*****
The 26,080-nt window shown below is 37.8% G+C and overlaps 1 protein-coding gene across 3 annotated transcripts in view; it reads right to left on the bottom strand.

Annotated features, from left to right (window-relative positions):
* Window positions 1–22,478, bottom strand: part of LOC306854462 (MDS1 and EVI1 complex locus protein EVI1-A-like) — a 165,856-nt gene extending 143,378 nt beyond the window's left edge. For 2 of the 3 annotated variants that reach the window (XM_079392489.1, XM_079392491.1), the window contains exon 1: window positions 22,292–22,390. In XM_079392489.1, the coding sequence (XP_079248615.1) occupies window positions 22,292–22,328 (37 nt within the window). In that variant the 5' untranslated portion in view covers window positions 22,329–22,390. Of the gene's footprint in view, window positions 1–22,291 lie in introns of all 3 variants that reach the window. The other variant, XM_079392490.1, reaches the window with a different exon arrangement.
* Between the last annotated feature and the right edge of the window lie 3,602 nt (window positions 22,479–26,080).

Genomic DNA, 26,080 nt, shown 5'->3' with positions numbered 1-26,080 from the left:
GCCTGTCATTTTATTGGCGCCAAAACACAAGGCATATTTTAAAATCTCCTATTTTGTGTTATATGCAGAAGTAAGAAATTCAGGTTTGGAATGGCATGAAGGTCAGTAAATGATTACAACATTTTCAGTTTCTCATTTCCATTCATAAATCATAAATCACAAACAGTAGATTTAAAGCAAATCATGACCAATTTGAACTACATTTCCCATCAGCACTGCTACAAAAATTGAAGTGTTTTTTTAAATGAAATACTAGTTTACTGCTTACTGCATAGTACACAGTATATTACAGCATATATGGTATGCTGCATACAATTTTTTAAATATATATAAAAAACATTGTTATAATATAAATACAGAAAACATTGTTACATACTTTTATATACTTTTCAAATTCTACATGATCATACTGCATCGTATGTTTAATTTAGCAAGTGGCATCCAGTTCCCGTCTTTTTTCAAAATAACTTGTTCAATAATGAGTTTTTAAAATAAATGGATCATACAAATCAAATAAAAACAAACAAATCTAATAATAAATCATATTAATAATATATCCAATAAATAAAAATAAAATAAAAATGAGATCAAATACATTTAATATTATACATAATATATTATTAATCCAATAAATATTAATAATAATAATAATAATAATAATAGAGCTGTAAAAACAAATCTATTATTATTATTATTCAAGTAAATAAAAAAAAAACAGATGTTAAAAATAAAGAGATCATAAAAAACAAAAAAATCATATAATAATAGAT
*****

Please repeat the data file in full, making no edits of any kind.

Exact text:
The 26,080-nt window shown below is 37.8% G+C and overlaps 1 protein-coding gene across 3 annotated transcripts in view; it reads right to left on the bottom strand.

Annotated features, from left to right (window-relative positions):
* Window positions 1–22,478, bottom strand: part of LOC306854462 (MDS1 and EVI1 complex locus protein EVI1-A-like) — a 165,856-nt gene extending 143,378 nt beyond the window's left edge. For 2 of the 3 annotated variants that reach the window (XM_079392489.1, XM_079392491.1), the window contains exon 1: window positions 22,292–22,390. In XM_079392489.1, the coding sequence (XP_079248615.1) occupies window positions 22,292–22,328 (37 nt within the window). In that variant the 5' untranslated portion in view covers window positions 22,329–22,390. Of the gene's footprint in view, window positions 1–22,291 lie in introns of all 3 variants that reach the window. The other variant, XM_079392490.1, reaches the window with a different exon arrangement.
* Between the last annotated feature and the right edge of the window lie 3,602 nt (window positions 22,479–26,080).

Genomic DNA, 26,080 nt, shown 5'->3' with positions numbered 1-26,080 from the left:
GCCTGTCATTTTATTGGCGCCAAAACACAAGGCATATTTTAAAATCTCCTATTTTGTGTTATATGCAGAAGTAAGAAATTCAGGTTTGGAATGGCATGAAGGTCAGTAAATGATTACAACATTTTCAGTTTCTCATTTCCATTCATAAATCATAAATCACAAACAGTAGATTTAAAGCAAATCATGACCAATTTGAACTACATTTCCCATCAGCACTGCTACAAAAATTGAAGTGTTTTTTTAAATGAAATACTAGTTTACTGCTTACTGCATAGTACACAGTATATTACAGCATATATGGTATGCTGCATACAATTTTTTAAATATATATAAAAAACATTGTTATAATATAAATACAGAAAACATTGTTACATACTTTTATATACTTTTCAAATTCTACATGATCATACTGCATCGTATGTTTAATTTAGCAAGTGGCATCCAGTTCCCGTCTTTTTTCAAAATAACTTGTTCAATAATGAGTTTTTAAAATAAATGGATCATACAAATCAAATAAAAACAAACAAATCTAATAATAAATCATATTAATAATATATCCAATAAATAAAAATAAAATAAAAATGAGATCAAATACATTTAATATTATACATAATATATTATTAATCCAATAAATATTAATAATAATAATAATAATAATAATAGAGCTGTAAAAACAAATCTATTATTATTATTATTCAAGTAAATAAAAAAAAAACAGATGTTAAAAATAAAGAGATCATAAAAAACAAAAAAATCATATAATAATAGAT